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ITEM 6. Selected Financial Data.

The following selected financial data presented below should be read in conjunction with Part II, Item 7. “Management’s Discussion and Analysis of Financial Condition and Results of Operations” and our Consolidated Financial Statements included in Part II, Item 8. “Financial Statements and Supplementary Data.”

 

    Fiscal Year (1)  
          2012                 2011                 2010                 2009 (2)                 2008        
    (in thousands, except percentages, per share and store number amounts)  

Statements of Earnings Data:

         

Company store sales

  $   798,937      $   815,894      $   813,133      $   814,563      $   810,693   

Sales percent increase (decrease):

         

Total company store sales

    (2.1 )%      0.3     (0.2 )%      0.5     3.7

Comparable store sales (3)

    (2.9 )%      (2.0 )%      0.7     (2.8 )%      2.3

Total revenues

  $ 803,480      $ 821,178      $ 817,248      $ 818,346      $ 814,509   

Revenues percent increase (decrease)

    (2.2 )%      0.5     (0.1 )%      0.5     3.7

Operating income

  $ 79,071      $ 97,979      $ 104,902      $ 110,965      $ 108,020   

As a percent of total revenues

    9.8     11.9     12.8     13.6     13.3

Net income

  $ 43,590      $ 54,962      $ 54,034      $ 61,194      $ 56,494   

Per Share Data:

         

Earnings per share:

         

Basic

  $ 2.48      $ 2.88      $ 2.55      $ 2.68      $ 2.37   

Diluted

  $ 2.47      $ 2.88      $ 2.55      $ 2.67      $ 2.33   

Weighted average common shares outstanding:

         

Basic

    17,545        19,072        21,163        22,835        23,825   

Diluted

    17,618        19,121        21,204        22,933        24,199   

Balance Sheet Data (end of year):

         

Total assets

  $ 801,806      $ 772,471      $ 778,029      $ 744,266      $ 747,440   

Total debt (4)

  $ 412,216      $ 400,509      $ 388,262      $ 365,810      $ 414,058   

Stockholders’ equity

  $ 143,274      $ 124,177      $ 158,062      $ 167,913      $ 128,586   

Dividends declared (5)

  $ 16,182      $ 15,806      $ —        $ —        $ —     

Dividends declared per share (5)

  $ 0.90      $ 0.82      $ —        $ —        $ —     

Non-GAAP Financial Measures:

         

EBITDA (6)

  $ 158,581      $ 179,539      $ 185,581      $ 189,036      $ 183,465   

EBITDA as a percentage of total revenues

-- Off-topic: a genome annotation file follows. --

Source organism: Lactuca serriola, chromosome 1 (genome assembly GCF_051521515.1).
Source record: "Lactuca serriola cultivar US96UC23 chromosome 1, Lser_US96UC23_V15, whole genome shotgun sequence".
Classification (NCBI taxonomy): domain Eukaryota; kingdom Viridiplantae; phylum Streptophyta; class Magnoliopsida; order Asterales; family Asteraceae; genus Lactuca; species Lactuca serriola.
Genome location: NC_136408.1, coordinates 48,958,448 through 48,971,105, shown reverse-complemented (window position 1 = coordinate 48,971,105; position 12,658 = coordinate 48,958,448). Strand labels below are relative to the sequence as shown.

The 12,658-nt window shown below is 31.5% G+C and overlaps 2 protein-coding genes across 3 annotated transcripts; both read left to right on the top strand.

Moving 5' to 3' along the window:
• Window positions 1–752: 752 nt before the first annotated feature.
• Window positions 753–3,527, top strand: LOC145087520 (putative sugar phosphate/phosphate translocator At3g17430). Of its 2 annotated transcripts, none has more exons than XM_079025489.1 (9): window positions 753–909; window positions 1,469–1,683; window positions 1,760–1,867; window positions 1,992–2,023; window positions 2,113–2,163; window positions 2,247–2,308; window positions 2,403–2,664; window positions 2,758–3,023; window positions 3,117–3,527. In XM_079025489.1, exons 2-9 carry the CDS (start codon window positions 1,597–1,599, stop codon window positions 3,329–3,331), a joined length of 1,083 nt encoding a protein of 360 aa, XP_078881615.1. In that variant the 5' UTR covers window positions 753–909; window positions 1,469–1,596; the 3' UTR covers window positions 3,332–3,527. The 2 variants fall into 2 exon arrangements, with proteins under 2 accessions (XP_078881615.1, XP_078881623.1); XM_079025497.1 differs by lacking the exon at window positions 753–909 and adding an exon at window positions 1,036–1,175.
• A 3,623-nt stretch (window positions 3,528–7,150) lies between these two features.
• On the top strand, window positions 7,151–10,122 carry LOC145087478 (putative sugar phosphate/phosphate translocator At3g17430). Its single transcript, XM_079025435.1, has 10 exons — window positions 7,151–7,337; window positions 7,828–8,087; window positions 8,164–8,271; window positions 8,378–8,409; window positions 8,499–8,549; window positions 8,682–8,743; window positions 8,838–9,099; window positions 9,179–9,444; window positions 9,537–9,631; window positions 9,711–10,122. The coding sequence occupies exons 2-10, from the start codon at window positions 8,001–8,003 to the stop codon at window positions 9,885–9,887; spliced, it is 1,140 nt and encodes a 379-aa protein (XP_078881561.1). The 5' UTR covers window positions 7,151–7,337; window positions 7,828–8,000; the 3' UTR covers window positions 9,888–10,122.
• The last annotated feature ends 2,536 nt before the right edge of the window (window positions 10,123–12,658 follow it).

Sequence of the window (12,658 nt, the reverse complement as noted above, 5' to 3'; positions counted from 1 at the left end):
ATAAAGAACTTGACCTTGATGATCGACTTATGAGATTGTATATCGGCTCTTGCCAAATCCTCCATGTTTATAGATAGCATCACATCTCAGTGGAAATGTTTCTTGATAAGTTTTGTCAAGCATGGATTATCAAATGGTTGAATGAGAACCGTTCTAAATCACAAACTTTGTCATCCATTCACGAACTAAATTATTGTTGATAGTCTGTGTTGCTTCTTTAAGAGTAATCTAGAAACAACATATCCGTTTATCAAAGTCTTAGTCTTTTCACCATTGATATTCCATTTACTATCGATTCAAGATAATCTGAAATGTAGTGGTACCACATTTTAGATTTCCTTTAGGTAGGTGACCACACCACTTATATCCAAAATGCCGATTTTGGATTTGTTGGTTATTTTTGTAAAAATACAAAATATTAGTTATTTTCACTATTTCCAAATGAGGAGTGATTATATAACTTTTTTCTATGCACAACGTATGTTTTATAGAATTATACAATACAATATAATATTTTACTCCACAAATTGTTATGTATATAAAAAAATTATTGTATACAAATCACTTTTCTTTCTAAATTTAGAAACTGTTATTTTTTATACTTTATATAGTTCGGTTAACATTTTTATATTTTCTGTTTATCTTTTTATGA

19.7     21.9     22.7     23.1     22.5

Number of Stores (end of year):

         

Company-owned

    514        507        507        497        495   

Franchised

    51        49        47        48        46   
 

 

 

   

 

 

   

 

 

   

 

 

   

 

 

 
    565        556        554        545        541   
 

 

 

   

 

 

   

 

 

   

 

 

   

 

 

 

 

(1) 

We operate on a 52 or 53 week fiscal year ending on the Sunday nearest December 31. Fiscal year 2009 was 53 weeks in length and all other fiscal years presented were 52 weeks.

 

(2) 

We estimate that the additional 53rd operating week in our 2009 fiscal year benefited 2009 total revenues by $19.5 million, comparable store sales by 0.5% and diluted earnings per share by $0.17.

 

(3) 

We define comparable store sales as the percentage change in sales for our domestic Company-owned stores that have been open for at least 18 months as of the beginning of each respective fiscal year or operated by us for 12 months for acquired stores. We believe comparable store sales to be a key performance indicator used within our industry and is a critical factor when evaluating our performance, as it is indicative of acceptance of our strategic initiatives and local economic and consumer trends. See Part II, Item 7. “Management’s Discussion and Analysis of Financial Condition and Results of Operations – Results of Operations” for discussion of the decrease in comparable store sales for 2012 and 2011.

 

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(4) 

Total debt includes our outstanding revolving credit facility borrowings and capital lease obligations.

 

(5) 

No cash dividends on common stock were declared prior to 2011.

 

(6) 

See the definition of Earnings Before Interest, Taxes, Depreciation and Amortization (“EBITDA”) and the reconciliation of net income to EBITDA in “Non-GAAP Financial Measures” below.

Non-GAAP Financial Measures

We report and discuss our operating results using financial measures consistent with generally accepted accounting principles (“GAAP”). From time to time in our SEC filings (including this Annual Report on Form 10-K), press releases, financial presentations, earnings conference calls or otherwise, we may disclose certain non-GAAP financial measures such as EBITDA presented below. This non-GAAP financial measure should not be viewed as an alternative or substitute for our reported GAAP results.

The following table sets forth a reconciliation of net income to EBITDA and EBITDA expressed as a percentage of total revenues for the periods shown:

 

     Fiscal Year  
     2012     2011     2010     2009     2008  
     (in thousands, except percentages)  

Total revenues

   $   803,480      $   821,178      $   817,248      $   818,346      $   814,509